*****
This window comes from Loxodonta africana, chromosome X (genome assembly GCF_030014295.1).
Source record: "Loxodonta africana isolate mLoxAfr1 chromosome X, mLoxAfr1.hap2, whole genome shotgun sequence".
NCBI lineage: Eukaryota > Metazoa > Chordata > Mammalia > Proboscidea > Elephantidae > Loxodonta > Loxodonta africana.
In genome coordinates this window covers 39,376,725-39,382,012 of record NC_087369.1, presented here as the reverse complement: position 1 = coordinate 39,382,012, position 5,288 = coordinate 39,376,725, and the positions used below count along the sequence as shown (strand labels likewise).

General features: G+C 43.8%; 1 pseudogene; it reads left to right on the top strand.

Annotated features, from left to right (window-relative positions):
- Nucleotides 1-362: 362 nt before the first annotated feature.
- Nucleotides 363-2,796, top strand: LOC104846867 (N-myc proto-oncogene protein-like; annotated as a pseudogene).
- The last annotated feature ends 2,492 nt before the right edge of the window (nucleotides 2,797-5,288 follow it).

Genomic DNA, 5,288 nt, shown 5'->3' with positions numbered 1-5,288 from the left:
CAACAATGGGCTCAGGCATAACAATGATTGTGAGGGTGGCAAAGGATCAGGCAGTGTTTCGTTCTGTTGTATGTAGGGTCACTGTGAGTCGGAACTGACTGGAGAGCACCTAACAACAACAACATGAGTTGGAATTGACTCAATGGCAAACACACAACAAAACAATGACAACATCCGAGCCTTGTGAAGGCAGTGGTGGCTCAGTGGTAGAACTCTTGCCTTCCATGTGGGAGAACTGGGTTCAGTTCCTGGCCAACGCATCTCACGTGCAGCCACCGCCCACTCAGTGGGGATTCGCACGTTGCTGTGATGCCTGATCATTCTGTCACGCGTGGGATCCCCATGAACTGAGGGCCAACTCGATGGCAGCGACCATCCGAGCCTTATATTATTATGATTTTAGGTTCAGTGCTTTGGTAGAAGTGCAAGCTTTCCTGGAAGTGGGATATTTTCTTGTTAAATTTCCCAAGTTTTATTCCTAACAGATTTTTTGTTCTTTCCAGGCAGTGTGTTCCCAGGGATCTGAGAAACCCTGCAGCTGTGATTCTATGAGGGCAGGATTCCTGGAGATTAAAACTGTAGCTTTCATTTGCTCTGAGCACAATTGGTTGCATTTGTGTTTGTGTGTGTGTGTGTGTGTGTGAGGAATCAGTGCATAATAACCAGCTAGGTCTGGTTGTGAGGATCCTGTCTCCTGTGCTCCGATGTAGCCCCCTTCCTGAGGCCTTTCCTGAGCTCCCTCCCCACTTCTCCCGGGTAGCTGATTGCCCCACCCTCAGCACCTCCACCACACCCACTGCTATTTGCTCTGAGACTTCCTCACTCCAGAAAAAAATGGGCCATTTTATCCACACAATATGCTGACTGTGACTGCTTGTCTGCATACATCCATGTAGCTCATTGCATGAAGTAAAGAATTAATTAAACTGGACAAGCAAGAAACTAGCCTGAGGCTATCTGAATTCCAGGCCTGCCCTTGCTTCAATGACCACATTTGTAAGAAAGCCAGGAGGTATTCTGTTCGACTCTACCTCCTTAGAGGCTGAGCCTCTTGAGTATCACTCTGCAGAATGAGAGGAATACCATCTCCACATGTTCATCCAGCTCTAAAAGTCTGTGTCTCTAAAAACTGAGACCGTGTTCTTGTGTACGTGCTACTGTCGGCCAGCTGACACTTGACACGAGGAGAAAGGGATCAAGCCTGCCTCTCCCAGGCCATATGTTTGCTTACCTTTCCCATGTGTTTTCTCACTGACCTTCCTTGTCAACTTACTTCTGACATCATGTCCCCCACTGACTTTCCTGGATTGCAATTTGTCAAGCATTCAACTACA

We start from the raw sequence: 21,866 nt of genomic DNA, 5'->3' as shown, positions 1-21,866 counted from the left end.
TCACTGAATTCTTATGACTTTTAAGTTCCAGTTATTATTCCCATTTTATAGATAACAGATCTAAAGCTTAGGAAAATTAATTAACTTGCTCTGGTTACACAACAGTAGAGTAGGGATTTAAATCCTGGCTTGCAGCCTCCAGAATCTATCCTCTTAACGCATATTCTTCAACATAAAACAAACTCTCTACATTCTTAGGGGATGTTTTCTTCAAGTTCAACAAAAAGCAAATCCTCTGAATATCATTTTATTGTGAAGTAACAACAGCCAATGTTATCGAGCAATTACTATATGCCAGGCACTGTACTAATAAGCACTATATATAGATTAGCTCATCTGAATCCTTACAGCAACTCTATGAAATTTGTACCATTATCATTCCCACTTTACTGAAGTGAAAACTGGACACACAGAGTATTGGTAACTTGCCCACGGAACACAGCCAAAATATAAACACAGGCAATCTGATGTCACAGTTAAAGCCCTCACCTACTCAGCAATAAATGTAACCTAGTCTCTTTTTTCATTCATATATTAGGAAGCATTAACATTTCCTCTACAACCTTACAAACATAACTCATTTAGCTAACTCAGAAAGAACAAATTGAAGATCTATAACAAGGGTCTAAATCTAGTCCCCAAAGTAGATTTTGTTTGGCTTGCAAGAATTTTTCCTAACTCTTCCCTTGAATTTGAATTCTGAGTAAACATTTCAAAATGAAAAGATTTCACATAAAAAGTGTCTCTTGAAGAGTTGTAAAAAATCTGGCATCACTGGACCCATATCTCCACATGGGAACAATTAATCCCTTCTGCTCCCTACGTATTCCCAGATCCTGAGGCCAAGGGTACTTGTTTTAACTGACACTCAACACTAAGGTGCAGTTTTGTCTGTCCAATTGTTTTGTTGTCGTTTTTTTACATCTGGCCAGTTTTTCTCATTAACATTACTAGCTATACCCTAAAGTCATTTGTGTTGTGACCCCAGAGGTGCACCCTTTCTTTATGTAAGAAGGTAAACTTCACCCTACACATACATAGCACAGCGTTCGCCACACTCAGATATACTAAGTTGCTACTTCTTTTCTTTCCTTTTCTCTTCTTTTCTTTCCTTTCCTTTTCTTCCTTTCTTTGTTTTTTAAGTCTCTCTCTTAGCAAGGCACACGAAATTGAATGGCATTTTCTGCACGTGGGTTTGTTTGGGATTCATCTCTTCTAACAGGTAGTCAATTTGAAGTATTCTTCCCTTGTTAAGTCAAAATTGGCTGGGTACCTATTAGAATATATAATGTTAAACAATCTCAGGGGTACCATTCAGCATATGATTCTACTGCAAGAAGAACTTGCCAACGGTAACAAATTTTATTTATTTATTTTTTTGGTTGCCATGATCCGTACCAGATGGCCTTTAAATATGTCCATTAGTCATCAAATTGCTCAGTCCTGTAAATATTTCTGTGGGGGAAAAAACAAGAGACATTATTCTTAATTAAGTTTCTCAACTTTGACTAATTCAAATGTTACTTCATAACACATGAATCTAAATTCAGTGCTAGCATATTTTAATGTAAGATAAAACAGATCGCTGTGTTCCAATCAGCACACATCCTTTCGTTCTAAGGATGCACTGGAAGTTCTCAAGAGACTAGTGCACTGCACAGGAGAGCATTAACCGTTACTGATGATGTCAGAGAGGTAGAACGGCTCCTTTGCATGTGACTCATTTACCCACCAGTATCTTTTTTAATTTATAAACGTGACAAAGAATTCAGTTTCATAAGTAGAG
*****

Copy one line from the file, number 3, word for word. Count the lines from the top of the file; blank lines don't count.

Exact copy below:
NCBI lineage: Eukaryota > Metazoa > Chordata > Mammalia > Proboscidea > Elephantidae > Loxodonta > Loxodonta africana.